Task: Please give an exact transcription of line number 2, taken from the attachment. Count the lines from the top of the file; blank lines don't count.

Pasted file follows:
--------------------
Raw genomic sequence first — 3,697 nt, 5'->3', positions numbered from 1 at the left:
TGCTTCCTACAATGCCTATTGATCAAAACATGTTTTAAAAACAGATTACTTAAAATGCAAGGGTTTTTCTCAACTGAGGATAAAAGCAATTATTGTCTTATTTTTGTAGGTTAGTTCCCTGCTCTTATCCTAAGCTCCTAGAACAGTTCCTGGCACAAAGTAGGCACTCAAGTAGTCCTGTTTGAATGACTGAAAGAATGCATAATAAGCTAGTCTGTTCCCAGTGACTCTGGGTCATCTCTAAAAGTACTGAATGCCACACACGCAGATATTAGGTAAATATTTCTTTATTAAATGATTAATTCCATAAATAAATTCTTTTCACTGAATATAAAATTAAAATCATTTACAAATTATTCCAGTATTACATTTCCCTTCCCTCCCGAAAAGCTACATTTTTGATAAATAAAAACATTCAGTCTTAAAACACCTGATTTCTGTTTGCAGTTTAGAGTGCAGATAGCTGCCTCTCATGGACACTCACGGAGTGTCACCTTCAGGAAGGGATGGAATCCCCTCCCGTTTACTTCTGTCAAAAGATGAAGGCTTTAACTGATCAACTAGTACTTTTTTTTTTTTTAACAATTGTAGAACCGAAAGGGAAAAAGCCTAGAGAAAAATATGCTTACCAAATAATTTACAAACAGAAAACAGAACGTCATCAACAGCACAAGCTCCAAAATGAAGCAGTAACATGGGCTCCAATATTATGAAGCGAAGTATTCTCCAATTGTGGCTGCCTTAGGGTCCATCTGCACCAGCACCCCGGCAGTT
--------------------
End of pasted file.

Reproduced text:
TGCTTCCTACAATGCCTATTGATCAAAACATGTTTTAAAAACAGATTACTTAAAATGCAAGGGTTTTTCTCAACTGAGGATAAAAGCAATTATTGTCTTATTTTTGTAGGTTAGTTCCCTGCTCTTATCCTAAGCTCCTAGAACAGTTCCTGGCACAAAGTAGGCACTCAAGTAGTCCTGTTTGAATGACTGAAAGAATGCATAATAAGCTAGTCTGTTCCCAGTGACTCTGGGTCATCTCTAAAAGTACTGAATGCCACACACGCAGATATTAGGTAAATATTTCTTTATTAAATGATTAATTCCATAAATAAATTCTTTTCACTGAATATAAAATTAAAATCATTTACAAATTATTCCAGTATTACATTTCCCTTCCCTCCCGAAAAGCTACATTTTTGATAAATAAAAACATTCAGTCTTAAAACACCTGATTTCTGTTTGCAGTTTAGAGTGCAGATAGCTGCCTCTCATGGACACTCACGGAGTGTCACCTTCAGGAAGGGATGGAATCCCCTCCCGTTTACTTCTGTCAAAAGATGAAGGCTTTAACTGATCAACTAGTACTTTTTTTTTTTTTAACAATTGTAGAACCGAAAGGGAAAAAGCCTAGAGAAAAATATGCTTACCAAATAATTTACAAACAGAAAACAGAACGTCATCAACAGCACAAGCTCCAAAATGAAGCAGTAACATGGGCTCCAATATTATGAAGCGAAGTATTCTCCAATTGTGGCTGCCTTAGGGTCCATCTGCACCAGCACCCCGGCAGTT